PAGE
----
A physician specializing in ophthalmology helps provide medical and surgical care to patients. Ophthalmologists work to maintain and preserve vision for patients, as well as ensure patients maintain ocular health and comfort. There are many subspecialties available within ophthalmology including comprehensive, glaucoma, cornea, pediatrics and strabismus, retina, neuro-ophthalmology, oculoplastics, and ocular oncology.
During the 2 and 4-week courses offered, students will be assigned to our clinics and have time to observe in the operating room. Students will be taught clinical exam skills to allow for a more hands-on approach. Didactic sessions incorporating lectures and case-based learning accompany the clinical rotations. Students will also be assigned to our consults team at the Main Hospital which will allow them to see consults through the emergency room and inpatient units.
Please direct any questions to Rachel Riddle, Medical Student Clerkship Coordinator.
2-week Exploration Electives
The 2-week Exploration Electives are offered and suggested prior to taking the 4-week clinical elective at the beginning of the Branches.
2-week Online Elective
The 2-week Online Elective is intended for those applying into Internal Medicine, Pediatrics, Family Medicine, Emergency Medicine, or Neurology as well as anyone wanting to better learn the fundamentals of Ophthalmology in preparation for residency training. This course is ONLY intended for students who have not and do not plan to take any additional ophthalmology courses.
- OPHTH-8300: Online Ophthy: The Basics ("The Eyes Have It" Online)
4-week Clinical Elective
The 4-week Clinical Elective should be taken after a 2-week exploration elective (if you choose to do so) and before an Advanced Clinical and Research Course. Students spend a week in the Comprehensive Clinic, Consults at the Main Hospital, and two subspecialty clinics (along with OR time).
- Branch students should take the course in March, April, or May, during their “Early” Branch phase.
- OPHTH-8200: Clinical
Ophthy Advanced Clinical & Research Course
The Ophthy Advanced Clinical & Research Course is available for students committed to Ophthalmology that have already taken the traditional 4-week clinical elective. This course includes clinical and research components and students are asked to identify a mentor to work with.
Ophthy Research Electives
The Ophthy Research Electives can be valuable if your time and efforts are productive. Research electives are offered all periods at the Kellogg Eye Center.
Faculty Career Advisors
There is an entire team of ophthalmology faculty dedicated to supporting students through their medical school career, mentoring, and advising through the residency application process. UMMS students can contact Rachel Riddle, Medical Student Clerkship Coordinator, to be paired with a faculty career advisor.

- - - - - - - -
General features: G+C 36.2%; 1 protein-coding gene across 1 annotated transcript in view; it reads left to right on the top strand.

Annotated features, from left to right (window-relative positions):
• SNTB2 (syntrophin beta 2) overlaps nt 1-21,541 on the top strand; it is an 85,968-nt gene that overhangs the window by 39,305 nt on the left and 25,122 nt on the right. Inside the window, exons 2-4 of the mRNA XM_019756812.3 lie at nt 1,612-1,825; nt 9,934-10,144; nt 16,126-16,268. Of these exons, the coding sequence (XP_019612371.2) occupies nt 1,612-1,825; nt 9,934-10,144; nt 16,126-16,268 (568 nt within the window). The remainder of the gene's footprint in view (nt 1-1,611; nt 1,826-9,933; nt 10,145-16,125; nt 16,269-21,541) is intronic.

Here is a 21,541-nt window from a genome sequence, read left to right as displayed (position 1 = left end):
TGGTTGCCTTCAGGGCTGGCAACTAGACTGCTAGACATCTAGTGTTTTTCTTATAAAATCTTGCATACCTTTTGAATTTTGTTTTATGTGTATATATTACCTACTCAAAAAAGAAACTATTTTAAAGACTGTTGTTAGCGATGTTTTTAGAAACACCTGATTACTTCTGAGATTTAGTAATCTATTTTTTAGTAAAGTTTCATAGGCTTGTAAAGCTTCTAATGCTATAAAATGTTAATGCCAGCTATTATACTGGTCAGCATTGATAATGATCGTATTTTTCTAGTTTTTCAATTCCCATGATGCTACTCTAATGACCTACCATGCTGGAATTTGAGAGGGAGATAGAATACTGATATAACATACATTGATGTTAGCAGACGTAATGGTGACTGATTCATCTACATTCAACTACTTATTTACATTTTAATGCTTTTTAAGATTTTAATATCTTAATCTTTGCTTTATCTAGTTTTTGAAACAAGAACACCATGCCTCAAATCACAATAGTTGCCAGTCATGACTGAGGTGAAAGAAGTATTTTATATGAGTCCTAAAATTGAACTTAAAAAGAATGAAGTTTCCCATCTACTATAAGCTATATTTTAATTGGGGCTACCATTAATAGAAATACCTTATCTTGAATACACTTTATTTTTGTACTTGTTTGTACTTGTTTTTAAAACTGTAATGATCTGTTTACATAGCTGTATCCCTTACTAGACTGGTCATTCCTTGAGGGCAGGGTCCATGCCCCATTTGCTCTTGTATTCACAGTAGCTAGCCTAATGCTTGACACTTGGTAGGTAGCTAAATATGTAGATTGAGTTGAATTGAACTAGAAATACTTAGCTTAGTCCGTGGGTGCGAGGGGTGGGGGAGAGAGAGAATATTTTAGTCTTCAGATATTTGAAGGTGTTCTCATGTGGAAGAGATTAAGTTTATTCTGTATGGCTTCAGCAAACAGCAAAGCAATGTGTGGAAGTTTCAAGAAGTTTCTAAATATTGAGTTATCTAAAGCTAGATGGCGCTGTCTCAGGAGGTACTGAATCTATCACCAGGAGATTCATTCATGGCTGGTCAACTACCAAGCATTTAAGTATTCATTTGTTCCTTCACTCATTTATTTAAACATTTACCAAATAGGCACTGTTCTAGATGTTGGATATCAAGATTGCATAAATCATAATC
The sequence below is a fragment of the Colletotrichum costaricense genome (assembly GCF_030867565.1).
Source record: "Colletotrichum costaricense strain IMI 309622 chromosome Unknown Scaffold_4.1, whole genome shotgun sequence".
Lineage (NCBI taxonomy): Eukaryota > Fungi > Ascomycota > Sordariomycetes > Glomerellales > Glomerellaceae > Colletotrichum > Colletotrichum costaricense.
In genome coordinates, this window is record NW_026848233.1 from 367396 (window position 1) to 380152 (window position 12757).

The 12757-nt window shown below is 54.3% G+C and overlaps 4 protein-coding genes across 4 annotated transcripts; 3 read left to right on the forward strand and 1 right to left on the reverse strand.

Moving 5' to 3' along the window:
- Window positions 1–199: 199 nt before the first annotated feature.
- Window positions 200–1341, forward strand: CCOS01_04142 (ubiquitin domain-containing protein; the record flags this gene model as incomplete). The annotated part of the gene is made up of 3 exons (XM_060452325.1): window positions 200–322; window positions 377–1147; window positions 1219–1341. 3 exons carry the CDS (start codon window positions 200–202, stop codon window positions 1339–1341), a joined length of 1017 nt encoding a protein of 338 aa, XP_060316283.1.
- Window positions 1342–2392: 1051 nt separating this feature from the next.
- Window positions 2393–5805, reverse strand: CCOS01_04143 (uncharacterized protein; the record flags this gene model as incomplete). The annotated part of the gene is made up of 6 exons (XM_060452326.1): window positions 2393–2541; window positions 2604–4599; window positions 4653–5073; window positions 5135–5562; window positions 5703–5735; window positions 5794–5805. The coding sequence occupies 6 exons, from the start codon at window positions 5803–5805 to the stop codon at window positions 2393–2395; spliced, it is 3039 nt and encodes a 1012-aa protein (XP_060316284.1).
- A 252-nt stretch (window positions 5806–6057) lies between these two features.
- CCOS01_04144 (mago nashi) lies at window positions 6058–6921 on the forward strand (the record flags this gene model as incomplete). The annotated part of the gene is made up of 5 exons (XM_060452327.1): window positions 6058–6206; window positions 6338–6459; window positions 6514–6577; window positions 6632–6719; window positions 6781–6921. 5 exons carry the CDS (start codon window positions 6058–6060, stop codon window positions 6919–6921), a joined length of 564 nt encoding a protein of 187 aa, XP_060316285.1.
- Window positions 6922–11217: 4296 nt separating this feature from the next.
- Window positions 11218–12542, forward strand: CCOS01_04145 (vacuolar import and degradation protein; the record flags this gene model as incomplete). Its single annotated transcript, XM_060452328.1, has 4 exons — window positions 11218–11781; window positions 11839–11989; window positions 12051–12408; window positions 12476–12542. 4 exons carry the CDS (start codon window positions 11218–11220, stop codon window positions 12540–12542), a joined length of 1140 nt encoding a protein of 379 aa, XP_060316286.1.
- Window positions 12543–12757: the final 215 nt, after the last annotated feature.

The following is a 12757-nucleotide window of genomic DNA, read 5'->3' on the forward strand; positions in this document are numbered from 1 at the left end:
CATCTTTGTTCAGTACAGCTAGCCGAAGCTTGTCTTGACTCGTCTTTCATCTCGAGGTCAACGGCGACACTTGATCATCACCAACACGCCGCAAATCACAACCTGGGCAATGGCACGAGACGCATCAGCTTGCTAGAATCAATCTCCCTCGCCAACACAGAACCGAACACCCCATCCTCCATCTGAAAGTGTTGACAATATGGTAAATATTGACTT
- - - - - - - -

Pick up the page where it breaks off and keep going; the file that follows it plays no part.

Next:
Visiting Student Information
Ophthalmology: OPHTH-8200 – Clinical
2022 Status Update: Electives offered in June, July, August, and September 2022. Applications accepted beginning March 2023.
- 4-Week Clinical Electives at the Kellogg Eye Center are offered to medical students from other institutions.
- Domestic students must apply through the AAMC – Visiting Student Learning Opportunities website. Please refer to the Visiting Students page on the U-M Medical School website for additional information.
- Eligibility: Refer to U.S. Medical School Students section of the Visiting Students page on the U-M Medical School website
- Applying: Visiting Student Program Application Requirements
- Diversity Visiting Student Scholarship:
- The stipend is intended to provide support for visiting medical students who are underrepresented in medicine or from a diverse background who may not have been able to participate in a rotation at the Kellogg Eye Center due to financial limitations.
- Please complete the Diversity Visiting Student Scholarship Interest Form if interested in a $1,500 stipend while rotating at the Kellogg Eye Center in June, July, August, or September 2023.
- Ophthalmology is participating in the 2023 Michigan Medicine Health Equity Visiting Clerkship, through The Office of Health Equity and Inclusion. Please visit the Health Equity Visiting Clerkship page for eligibility and application details.
- International Students in their final year of medical school are eligible to complete a 4-week rotation in October or November. Please contact Donna Donato, Global Ophthalmology Program Coordinator.
Please contact Rachel Riddle, Medical Student Clerkship Coordinator, with any questions.
This list will be updated as opportunities are available. For additional information, please contact Rachel Riddle, Medical Student Clerkship Coordinator.
Hope Clinic Volunteering
- This volunteer experience provides medical students the opportunity to learn hands-on skills in ophthalmology that will allow them to work with Kellogg Eye Center faculty, residents, and staff to provide vital care to the uninsured and underserved in our community through the Hope Clinic.
- Students begin by learning the following skills: completing a history, vision checking, pinhole visual acuity, lenometry and autorefraction, and how to properly document in patient charts.
- Pending skill level/experience, students will then focus on a more advanced skill set: confrontation visual fields, ocular motility, and intraocular pressure.